Collections, part one
I think there is room for depth, multivocality and nuance in how history is told.
Collections can be a point of access to peoples’ stories, rights and power. Approaches to caring for, talking about, describing and displaying collections can create new possibilities for remembering the past and imagining a better future for all.
Museum collections have historically developed as the result of particular choices about what is worth preserving, collecting and displaying. Decolonising practice asks us to challenge whose value system was used to make these choices and whose stories have been misrepresented or erased. It asks us to acknowledge that there has been a partial version of history being presented as the whole and to actively work to tell more and different versions of our shared history. Decolonising compels us to address issues of control and ownership of collections.
Here, we suggest approaches, actions and prompts for reflection when decolonising collections work. Collaboration is central here, so keep the suggestions from the previous section in mind.
Exhibitions and displaying collections
– Review permanent displays and use the creation of new displays to make colonial connections and legacies explicit. Be transparent about how museums have traditionally privileged elite white perspectives. Address the legacies of colonialism in society today.
– Think about how you can create room for conversations around knowledge gaps in your collections.
– Collaborate and consult with relevant communities to ensure that exhibitions and displays provide a genuine and respectful treatment of their subject matter and enable audiences to gain a deeper understanding of the subject.
– Document, share and acknowledge a range of perspectives and expertise, moving beyond a focus on ‘specialist’ collections knowledge. Keep in mind that interpretation is a method of delivery and does not have to be rigid or fixed.
Case study: The Powell-Cotton Museum – Reimagining the museum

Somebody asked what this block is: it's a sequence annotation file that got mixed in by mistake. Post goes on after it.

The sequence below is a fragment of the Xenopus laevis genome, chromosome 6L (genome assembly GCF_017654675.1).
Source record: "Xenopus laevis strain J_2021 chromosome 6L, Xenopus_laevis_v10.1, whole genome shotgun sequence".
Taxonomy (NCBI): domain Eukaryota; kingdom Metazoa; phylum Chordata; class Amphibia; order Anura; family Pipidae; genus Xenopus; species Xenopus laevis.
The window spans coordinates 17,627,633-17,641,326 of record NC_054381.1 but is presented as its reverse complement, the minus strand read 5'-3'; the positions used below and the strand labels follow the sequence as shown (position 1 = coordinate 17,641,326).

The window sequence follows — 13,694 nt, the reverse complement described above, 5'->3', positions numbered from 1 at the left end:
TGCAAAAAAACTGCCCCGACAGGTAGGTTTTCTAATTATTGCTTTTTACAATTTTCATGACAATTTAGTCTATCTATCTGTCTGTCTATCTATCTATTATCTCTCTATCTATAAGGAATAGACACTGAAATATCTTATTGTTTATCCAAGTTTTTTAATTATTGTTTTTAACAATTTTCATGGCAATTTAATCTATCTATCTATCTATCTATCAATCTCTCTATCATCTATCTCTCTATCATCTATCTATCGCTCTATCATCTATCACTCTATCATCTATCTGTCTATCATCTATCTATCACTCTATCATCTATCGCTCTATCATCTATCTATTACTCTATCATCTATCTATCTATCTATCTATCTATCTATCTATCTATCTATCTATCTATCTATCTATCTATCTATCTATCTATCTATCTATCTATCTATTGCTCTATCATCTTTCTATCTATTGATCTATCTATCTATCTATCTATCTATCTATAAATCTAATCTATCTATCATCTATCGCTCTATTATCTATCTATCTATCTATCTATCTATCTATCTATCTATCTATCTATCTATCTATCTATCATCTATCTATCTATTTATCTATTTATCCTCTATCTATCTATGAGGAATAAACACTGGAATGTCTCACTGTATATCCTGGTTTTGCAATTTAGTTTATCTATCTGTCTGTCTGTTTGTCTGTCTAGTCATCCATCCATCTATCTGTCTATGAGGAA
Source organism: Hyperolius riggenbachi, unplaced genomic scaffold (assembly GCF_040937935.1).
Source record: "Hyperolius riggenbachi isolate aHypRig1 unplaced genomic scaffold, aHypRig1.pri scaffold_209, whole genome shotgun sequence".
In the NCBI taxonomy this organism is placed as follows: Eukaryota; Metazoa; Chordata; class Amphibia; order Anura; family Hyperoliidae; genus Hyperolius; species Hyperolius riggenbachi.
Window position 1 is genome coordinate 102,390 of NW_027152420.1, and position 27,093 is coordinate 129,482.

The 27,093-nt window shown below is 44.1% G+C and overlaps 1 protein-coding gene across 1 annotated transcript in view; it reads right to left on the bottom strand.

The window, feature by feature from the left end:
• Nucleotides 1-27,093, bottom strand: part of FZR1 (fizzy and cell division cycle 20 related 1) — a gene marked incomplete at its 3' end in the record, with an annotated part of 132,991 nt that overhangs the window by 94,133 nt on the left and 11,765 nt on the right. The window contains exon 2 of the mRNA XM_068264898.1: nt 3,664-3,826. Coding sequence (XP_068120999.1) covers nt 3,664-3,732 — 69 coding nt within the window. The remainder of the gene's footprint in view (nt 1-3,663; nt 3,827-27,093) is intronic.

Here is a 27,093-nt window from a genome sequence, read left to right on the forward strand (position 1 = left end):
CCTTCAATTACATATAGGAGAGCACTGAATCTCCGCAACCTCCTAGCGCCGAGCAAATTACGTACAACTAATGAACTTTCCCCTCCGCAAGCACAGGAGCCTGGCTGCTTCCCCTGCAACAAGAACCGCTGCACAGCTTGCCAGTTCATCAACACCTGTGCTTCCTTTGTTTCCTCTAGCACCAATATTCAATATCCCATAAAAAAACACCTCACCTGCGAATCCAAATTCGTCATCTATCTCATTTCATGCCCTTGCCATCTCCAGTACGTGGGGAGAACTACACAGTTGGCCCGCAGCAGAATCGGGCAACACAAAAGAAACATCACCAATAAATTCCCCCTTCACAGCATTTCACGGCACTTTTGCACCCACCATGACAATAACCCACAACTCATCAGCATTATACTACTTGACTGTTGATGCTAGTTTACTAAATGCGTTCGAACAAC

The vision of the Powell-Cotton Museum’s ‘Reimagining’ programme is to be a museum for everyone, making space for people who have historically been silenced. The museum started laying the groundwork for this programme in February 2020, however the Covid-19 pandemic and the level of societal inequality it exposed shifted its focus on what matters.
This work was brought from behind the scenes into the public eye, providing an opportunity to radically rethink what the museum does and how they do it. In June 2020, following the murder of George Floyd, the museum shared a statement supporting Black Lives Matter.
The museum acknowledged its colonialist, racist past and went on to share its aims for decolonising on social media. The museum is now working to embed its commitment to change. You can read more about the vision, aims and values of the Reimagining the Museum programme here.
Provenance research offers an opportunity to interrogate collections, asking how, why and when were items acquired? Research ties in closely with the second principle of the Code of Ethics, ‘Stewardship of collections’ and can be a way to ‘generate knowledge and engage the public with collections’.
– In many collections, this work can seem like an overwhelming task. You may want to begin by interrogating the histories of items identified as relating to marginalised identities, including those around race, (dis)ability, gender, sexuality and class or those originating from outside the UK, withparticular attention to how those items came into the museum and who was involved.
Case study: The Museum of Cornish Life – Under the Eaves
The Under the Eaves project at the Museum of Cornish Life used collections research as an opportunity to discover hidden stories. Julia Webb-Harvey led the project research, as a volunteer on the Citizen Curator’s programme. Her approach to researching the collection was influenced by decolonising museum debates and actions in other museums, as well as the rise of the Black Lives Matter movement in 2020. You can read more about her research and findings on the Under the Eaves project blog here.
– When undertaking collections research, reflect on who could do the research and what the research questions could be. How will the resulting knowledge be shared and how will those involved be acknowledged? What is the intended impact of the research? What role could participatory research methods play?
– Do the relationship building work to collaborate with people and groups for whom collection items are culturally significant.
– Be quick to share research through your online database, being mindful that museum documentation can be limited, inaccurate or non-existent.
The University of Michigan Museum of Art (UMMA) is running an in-public investigation into 11 African works from its collections as part of the Wish You Were Here: African Art and Restitution exhibition.
– Share collections data and research with organisations and researchers in countries of origin. Examples of this work in action include Local Contexts – Grounding Indigenous Rights, the International Inventories programme and the Reciprocal Research Network.
– Consider who can edit and add to publicly accessible information about collections.
As an open knowledge source, Wikipedia can be a tool for change, involving more people in how information is documented and shared. AfroCROWD is an initiative encouraging more people of African heritage to contribute to Wikipedia.
Image caption: Members of the Sudanese Community in Sussex at the Royal Engineers Museum in September 2021, as part of the Making African Connections project